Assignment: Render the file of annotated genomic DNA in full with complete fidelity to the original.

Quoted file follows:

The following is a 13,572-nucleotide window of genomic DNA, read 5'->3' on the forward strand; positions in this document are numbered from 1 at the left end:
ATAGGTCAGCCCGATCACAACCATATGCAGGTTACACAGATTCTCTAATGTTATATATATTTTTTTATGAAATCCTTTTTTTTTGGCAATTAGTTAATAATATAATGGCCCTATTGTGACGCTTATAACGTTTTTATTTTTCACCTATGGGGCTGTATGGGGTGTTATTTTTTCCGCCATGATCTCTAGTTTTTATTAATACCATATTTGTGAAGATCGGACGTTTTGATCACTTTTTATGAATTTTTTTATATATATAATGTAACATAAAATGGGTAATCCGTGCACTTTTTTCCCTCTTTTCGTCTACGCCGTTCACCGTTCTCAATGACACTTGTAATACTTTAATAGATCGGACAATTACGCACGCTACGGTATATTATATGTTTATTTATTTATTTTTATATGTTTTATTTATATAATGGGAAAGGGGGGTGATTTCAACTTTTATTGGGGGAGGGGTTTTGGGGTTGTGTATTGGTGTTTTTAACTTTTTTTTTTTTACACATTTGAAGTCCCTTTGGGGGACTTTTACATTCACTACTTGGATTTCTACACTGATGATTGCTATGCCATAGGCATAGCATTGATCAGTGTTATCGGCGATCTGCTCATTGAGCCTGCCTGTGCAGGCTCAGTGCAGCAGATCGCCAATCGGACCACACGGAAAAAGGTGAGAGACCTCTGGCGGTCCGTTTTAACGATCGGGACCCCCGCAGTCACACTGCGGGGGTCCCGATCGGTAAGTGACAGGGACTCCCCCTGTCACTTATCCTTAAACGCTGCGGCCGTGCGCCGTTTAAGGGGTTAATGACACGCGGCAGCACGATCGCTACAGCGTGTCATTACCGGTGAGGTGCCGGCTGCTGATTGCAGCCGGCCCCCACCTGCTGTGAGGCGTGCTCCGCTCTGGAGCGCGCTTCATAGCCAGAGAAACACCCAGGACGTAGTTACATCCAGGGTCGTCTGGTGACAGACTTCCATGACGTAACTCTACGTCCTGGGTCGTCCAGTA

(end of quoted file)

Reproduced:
The following is a 13,572-nucleotide window of genomic DNA, read 5'->3' on the forward strand; positions in this document are numbered from 1 at the left end:
ATAGGTCAGCCCGATCACAACCATATGCAGGTTACACAGATTCTCTAATGTTATATATATTTTTTTATGAAATCCTTTTTTTTTGGCAATTAGTTAATAATATAATGGCCCTATTGTGACGCTTATAACGTTTTTATTTTTCACCTATGGGGCTGTATGGGGTGTTATTTTTTCCGCCATGATCTCTAGTTTTTATTAATACCATATTTGTGAAGATCGGACGTTTTGATCACTTTTTATGAATTTTTTTATATATATAATGTAACATAAAATGGGTAATCCGTGCACTTTTTTCCCTCTTTTCGTCTACGCCGTTCACCGTTCTCAATGACACTTGTAATACTTTAATAGATCGGACAATTACGCACGCTACGGTATATTATATGTTTATTTATTTATTTTTATATGTTTTATTTATATAATGGGAAAGGGGGGTGATTTCAACTTTTATTGGGGGAGGGGTTTTGGGGTTGTGTATTGGTGTTTTTAACTTTTTTTTTTTTACACATTTGAAGTCCCTTTGGGGGACTTTTACATTCACTACTTGGATTTCTACACTGATGATTGCTATGCCATAGGCATAGCATTGATCAGTGTTATCGGCGATCTGCTCATTGAGCCTGCCTGTGCAGGCTCAGTGCAGCAGATCGCCAATCGGACCACACGGAAAAAGGTGAGAGACCTCTGGCGGTCCGTTTTAACGATCGGGACCCCCGCAGTCACACTGCGGGGGTCCCGATCGGTAAGTGACAGGGACTCCCCCTGTCACTTATCCTTAAACGCTGCGGCCGTGCGCCGTTTAAGGGGTTAATGACACGCGGCAGCACGATCGCTACAGCGTGTCATTACCGGTGAGGTGCCGGCTGCTGATTGCAGCCGGCCCCCACCTGCTGTGAGGCGTGCTCCGCTCTGGAGCGCGCTTCATAGCCAGAGAAACACCCAGGACGTAGTTACATCCAGGGTCGTCTGGTGACAGACTTCCATGACGTAACTCTACGTCCTGGGTCGTCCAGTA